“I had no plan. Having to tell my parents that their first child they put through college was choosing to be unemployed was so scary. I was willing to quiet the pressure. I needed to focus on something that could more quickly help people change their lives and nutrition was what kept coming up.”
Giselle tells me about how she first decided she wanted to work at Quest and I can’t help but admire her passion for wanting to affect positive change in peoples’ lives, “The day I saw Quest was holding a job fair was the same day I had a third-round interview with a really prestigious education non-profit. I had to be true to myself so I cancelled the interview to go to a job fair.” I wish that I could say that Giselle showed up to the job fair and landed her dream job right off the bat, but instead, she was given a challenge from Quest President Tom Bilyeu. She walked into Tom’s office and, as anyone who meets Tom for the first time can attest, she was almost offended by his brutal honesty. He admitted that he liked her but thought she had no idea what success meant to her. He told her to come back in a week with an answer. During that week she poured over his words as a quote swam around her head: Some people die when they’re 25 and are buried when they’re 80. She was 25 that year and saw a lot of herself in that quote. So when she met up with Tom the following week she was prepared with her definition, “Success to me means always following your curiosities. Always staying curious about what you can be better at. Not aimlessly, but with a purpose.”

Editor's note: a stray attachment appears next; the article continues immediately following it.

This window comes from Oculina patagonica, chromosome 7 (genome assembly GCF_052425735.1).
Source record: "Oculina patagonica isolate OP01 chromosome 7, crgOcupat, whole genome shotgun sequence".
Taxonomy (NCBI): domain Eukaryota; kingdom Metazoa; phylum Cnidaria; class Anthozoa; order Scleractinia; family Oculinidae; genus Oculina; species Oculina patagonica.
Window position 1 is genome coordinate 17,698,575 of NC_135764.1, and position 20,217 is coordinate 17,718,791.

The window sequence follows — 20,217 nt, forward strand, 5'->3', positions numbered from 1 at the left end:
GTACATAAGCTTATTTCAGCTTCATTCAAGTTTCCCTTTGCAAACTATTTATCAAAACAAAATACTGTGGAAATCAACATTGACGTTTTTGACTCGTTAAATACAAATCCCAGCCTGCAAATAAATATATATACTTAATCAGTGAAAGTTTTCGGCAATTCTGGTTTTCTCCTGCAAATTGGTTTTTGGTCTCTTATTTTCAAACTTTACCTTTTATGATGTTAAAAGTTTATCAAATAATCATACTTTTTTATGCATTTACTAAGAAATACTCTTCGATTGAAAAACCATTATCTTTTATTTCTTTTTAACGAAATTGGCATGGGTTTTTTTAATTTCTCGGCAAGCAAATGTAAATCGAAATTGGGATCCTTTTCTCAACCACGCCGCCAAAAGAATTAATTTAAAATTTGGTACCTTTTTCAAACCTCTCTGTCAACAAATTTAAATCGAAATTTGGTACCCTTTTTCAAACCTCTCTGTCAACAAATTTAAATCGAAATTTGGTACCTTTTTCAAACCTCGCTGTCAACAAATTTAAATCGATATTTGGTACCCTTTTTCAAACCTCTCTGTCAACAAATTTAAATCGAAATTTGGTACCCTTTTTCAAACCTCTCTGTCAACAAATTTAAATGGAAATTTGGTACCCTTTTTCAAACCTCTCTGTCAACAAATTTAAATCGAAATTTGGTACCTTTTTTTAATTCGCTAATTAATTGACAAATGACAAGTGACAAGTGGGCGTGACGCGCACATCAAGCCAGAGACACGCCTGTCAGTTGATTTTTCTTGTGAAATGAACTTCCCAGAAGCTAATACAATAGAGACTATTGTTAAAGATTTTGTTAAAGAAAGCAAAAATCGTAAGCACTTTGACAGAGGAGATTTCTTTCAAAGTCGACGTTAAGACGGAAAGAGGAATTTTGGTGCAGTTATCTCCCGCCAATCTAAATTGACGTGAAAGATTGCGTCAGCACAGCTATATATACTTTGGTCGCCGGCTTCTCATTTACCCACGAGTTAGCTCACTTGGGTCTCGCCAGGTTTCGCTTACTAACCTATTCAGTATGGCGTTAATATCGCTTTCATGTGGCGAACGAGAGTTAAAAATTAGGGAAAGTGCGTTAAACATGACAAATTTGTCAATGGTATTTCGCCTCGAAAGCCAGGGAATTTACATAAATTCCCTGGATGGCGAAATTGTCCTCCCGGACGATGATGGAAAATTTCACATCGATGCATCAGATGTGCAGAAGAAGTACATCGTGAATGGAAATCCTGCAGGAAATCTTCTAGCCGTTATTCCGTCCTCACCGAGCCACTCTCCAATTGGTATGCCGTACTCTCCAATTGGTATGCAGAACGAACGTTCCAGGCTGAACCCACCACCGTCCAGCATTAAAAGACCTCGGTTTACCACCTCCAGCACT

My job is to plant seeds of what is possible for your life.